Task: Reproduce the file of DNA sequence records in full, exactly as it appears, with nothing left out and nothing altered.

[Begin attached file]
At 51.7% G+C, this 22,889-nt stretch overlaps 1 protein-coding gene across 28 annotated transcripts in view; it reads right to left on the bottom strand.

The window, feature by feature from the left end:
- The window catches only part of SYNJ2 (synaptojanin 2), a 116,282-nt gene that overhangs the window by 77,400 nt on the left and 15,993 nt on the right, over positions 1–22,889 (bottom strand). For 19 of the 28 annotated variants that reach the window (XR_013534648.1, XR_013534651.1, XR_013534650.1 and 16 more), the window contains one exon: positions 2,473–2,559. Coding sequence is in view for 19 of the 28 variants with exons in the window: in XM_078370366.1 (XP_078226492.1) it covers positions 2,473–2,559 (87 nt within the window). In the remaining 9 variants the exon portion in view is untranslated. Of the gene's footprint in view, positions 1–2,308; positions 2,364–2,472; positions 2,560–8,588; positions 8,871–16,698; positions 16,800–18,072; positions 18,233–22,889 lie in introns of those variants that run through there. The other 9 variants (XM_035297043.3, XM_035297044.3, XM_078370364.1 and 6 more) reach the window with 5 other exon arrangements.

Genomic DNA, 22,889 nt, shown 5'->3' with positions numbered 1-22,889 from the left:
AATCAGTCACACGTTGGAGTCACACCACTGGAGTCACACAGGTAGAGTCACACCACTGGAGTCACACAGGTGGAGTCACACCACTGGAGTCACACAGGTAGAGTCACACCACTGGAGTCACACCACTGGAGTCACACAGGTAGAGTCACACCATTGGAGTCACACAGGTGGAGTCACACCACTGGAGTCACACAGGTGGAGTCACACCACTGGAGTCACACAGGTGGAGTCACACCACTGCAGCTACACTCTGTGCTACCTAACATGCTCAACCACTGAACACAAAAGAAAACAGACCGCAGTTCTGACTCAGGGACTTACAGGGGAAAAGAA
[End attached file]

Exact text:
At 51.7% G+C, this 22,889-nt stretch overlaps 1 protein-coding gene across 28 annotated transcripts in view; it reads right to left on the bottom strand.

The window, feature by feature from the left end:
- The window catches only part of SYNJ2 (synaptojanin 2), a 116,282-nt gene that overhangs the window by 77,400 nt on the left and 15,993 nt on the right, over positions 1–22,889 (bottom strand). For 19 of the 28 annotated variants that reach the window (XR_013534648.1, XR_013534651.1, XR_013534650.1 and 16 more), the window contains one exon: positions 2,473–2,559. Coding sequence is in view for 19 of the 28 variants with exons in the window: in XM_078370366.1 (XP_078226492.1) it covers positions 2,473–2,559 (87 nt within the window). In the remaining 9 variants the exon portion in view is untranslated. Of the gene's footprint in view, positions 1–2,308; positions 2,364–2,472; positions 2,560–8,588; positions 8,871–16,698; positions 16,800–18,072; positions 18,233–22,889 lie in introns of those variants that run through there. The other 9 variants (XM_035297043.3, XM_035297044.3, XM_078370364.1 and 6 more) reach the window with 5 other exon arrangements.

Genomic DNA, 22,889 nt, shown 5'->3' with positions numbered 1-22,889 from the left:
AATCAGTCACACGTTGGAGTCACACCACTGGAGTCACACAGGTAGAGTCACACCACTGGAGTCACACAGGTGGAGTCACACCACTGGAGTCACACAGGTAGAGTCACACCACTGGAGTCACACCACTGGAGTCACACAGGTAGAGTCACACCATTGGAGTCACACAGGTGGAGTCACACCACTGGAGTCACACAGGTGGAGTCACACCACTGGAGTCACACAGGTGGAGTCACACCACTGCAGCTACACTCTGTGCTACCTAACATGCTCAACCACTGAACACAAAAGAAAACAGACCGCAGTTCTGACTCAGGGACTTACAGGGGAAAAGAA